Invasion, the defining feature of malignancy, is the capacity of tumor cells to disrupt the basement membrane (a thin, fibrous, extracellular tissue matrix that separates the lining of an inner or outer body surface from the underlying connective tissue) and pass through the underlying connective tissue (connective tissue of the tumor). Motility, that is, the ability of cancer cells to move, is not sufficient alone for metastasis; If a cancer cell can successfully break away from a tumor focus but cannot subsequently survive, it cannot metastasize.
Ability to switch secondary zones
Cancer cells recruit new cells to the local microenvironment, mobilize immune/inflammatory cells, remodel other tissues, alter the metabolism of the surrounding stroma, inhibit all antitumor actions of the immune system, manipulate and alter the behavior of other cancer cells. It reconstructs the normal behavior of the extracellular matrix and other cells.
Primary or secondary tumors are not static; They are actually very dynamic at the cellular level. Cancer cells must adapt their metabolism to meet the demands that accompany rapid growth of the primary tumor and colonization of different metastatic sites. Moreover, neoplastic cells can alter the growth rates, drug resistance, and metastatic capacity of other cells.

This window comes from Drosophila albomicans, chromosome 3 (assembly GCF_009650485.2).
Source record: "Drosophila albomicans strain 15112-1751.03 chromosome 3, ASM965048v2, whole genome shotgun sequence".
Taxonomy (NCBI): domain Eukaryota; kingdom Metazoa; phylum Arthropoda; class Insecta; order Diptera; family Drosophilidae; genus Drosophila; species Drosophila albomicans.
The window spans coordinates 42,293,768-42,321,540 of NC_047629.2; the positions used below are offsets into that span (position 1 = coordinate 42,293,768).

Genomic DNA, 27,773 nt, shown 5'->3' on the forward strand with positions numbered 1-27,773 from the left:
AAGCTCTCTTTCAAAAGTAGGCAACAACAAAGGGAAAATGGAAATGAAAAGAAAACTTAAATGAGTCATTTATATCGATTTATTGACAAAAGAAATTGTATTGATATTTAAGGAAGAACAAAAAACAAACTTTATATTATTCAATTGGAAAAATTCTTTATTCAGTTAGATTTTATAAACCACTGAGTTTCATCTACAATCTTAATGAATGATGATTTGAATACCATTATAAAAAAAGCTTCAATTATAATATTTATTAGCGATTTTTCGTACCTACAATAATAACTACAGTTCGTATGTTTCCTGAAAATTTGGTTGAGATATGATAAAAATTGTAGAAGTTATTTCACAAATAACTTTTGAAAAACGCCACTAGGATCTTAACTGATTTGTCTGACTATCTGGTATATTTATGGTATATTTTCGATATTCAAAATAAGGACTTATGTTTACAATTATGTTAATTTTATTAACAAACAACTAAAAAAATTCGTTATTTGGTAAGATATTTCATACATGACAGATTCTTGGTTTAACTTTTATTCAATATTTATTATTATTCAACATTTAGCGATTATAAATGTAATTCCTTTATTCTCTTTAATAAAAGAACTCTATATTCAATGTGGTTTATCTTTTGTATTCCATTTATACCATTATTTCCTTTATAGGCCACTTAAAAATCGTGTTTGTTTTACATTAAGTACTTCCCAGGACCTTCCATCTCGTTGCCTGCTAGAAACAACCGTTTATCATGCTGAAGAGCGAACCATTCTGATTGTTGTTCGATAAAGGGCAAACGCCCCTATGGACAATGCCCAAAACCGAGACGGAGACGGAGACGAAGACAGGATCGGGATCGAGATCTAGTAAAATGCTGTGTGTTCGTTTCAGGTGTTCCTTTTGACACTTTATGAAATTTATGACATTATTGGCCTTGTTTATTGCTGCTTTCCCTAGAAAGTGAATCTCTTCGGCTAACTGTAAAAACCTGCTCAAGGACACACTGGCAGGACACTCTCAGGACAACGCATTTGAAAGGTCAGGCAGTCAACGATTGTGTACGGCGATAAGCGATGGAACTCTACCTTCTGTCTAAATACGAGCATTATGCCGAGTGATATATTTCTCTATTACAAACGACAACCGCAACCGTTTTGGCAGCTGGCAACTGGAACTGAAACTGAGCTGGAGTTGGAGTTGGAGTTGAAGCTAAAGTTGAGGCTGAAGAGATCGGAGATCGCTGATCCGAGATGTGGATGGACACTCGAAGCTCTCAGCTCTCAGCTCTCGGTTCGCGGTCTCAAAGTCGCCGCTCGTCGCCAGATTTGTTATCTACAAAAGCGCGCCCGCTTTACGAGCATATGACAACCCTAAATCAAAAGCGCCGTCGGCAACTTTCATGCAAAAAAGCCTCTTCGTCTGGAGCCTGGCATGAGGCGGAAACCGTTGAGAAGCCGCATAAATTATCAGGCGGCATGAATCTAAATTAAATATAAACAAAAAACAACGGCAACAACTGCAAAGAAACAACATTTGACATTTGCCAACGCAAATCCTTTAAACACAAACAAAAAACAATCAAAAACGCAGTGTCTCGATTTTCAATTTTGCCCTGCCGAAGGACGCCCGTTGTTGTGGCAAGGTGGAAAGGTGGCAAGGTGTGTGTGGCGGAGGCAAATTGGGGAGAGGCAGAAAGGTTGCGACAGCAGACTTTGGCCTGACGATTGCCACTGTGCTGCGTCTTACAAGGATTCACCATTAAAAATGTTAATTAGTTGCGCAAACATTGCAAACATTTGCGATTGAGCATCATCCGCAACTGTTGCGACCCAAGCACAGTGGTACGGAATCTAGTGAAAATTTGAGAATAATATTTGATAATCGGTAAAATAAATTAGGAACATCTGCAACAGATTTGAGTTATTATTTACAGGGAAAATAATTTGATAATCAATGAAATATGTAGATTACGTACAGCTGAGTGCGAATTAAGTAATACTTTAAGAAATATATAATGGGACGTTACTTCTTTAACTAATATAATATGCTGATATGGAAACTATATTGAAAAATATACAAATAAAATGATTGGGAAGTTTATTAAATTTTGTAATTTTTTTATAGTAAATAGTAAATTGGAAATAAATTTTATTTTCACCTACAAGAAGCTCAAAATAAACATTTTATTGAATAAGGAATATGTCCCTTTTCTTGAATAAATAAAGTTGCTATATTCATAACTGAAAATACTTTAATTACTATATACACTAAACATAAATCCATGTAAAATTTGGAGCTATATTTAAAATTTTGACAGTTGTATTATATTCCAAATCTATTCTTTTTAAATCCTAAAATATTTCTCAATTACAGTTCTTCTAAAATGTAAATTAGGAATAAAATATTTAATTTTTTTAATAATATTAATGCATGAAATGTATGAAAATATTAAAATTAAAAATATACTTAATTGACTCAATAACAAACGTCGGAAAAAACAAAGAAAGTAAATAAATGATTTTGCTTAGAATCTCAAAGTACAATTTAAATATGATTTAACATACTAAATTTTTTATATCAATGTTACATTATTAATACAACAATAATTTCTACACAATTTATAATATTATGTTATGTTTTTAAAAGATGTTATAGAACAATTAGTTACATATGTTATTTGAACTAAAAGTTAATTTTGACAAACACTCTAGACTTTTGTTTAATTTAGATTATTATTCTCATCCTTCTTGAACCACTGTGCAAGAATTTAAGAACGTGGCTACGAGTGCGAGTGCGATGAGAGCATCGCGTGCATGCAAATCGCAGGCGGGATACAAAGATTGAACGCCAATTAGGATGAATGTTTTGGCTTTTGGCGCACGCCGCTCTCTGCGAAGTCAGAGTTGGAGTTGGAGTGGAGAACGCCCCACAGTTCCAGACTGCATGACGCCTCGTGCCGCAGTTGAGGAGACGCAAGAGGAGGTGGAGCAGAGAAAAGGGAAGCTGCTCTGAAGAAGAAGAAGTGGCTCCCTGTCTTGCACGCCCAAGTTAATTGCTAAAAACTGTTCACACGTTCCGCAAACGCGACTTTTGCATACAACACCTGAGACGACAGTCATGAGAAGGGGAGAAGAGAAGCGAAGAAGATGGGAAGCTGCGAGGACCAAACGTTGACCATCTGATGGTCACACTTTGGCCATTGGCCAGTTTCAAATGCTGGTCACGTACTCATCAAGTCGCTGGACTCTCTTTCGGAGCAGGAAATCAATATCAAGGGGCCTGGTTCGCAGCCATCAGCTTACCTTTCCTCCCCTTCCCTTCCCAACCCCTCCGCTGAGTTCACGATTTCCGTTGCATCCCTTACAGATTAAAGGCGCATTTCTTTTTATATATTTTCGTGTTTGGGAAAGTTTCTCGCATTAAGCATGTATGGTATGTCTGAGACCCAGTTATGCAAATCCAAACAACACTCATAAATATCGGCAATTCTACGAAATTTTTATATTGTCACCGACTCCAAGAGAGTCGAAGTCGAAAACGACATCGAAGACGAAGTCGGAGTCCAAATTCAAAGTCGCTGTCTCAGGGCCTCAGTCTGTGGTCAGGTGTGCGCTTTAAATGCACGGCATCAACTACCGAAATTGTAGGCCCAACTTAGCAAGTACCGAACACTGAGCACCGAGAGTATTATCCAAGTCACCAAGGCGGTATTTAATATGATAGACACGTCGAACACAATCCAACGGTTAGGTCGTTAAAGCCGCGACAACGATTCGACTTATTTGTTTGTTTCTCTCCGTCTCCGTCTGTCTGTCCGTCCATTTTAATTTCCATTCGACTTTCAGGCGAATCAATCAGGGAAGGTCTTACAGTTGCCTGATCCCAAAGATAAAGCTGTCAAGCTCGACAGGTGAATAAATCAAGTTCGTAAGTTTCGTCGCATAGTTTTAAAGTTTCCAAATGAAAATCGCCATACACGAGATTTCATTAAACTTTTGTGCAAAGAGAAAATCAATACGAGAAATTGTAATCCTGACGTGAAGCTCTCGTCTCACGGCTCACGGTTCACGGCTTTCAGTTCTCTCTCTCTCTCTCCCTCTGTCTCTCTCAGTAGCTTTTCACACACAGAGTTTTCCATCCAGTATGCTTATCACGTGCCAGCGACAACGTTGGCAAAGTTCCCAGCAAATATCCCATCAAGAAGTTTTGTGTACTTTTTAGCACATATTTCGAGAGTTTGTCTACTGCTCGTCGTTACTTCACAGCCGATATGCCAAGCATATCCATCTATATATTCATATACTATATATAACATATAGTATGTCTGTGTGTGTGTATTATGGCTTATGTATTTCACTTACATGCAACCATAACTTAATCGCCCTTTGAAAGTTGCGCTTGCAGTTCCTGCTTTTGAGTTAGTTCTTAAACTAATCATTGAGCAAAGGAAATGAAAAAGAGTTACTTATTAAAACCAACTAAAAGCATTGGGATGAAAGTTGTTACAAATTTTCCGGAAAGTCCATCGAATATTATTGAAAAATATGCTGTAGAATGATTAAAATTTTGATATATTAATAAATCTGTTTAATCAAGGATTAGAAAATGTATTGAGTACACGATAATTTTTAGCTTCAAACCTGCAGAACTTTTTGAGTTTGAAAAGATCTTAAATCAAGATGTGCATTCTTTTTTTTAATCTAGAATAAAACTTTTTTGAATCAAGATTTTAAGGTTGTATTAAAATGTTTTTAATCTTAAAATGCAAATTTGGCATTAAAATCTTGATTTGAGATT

Ability to colonize secondary tissues
Colonization of secondary tissues is the prominent feature of metastatic cancer. In the Hurst-Welch study, if a tumor cell or cells break off from the primary tumor and survive but cannot take root elsewhere in the body, it cannot metastasize.
What are the treatment options for metastatic cancer?
Metastatic cancer is more difficult to treat than early-stage cancer. Treatment options are vastly different for each type of cancer. As a matter of fact, there is no single treatment method defined for cancer or metastasis. As researchers continue to make progress in treatment, certain types of metastatic cancer are increasingly curable. In some clinical situations, metastases can be treated in certain ways.
For brain metastases
Depending on the number of tumors and the extent of the disease in the rest of the body, treatment options may include surgery (in very specific cases), radiotherapy, gamma knife surgery, smart treatments, chemotherapy, and/or steroids.
For bone metastases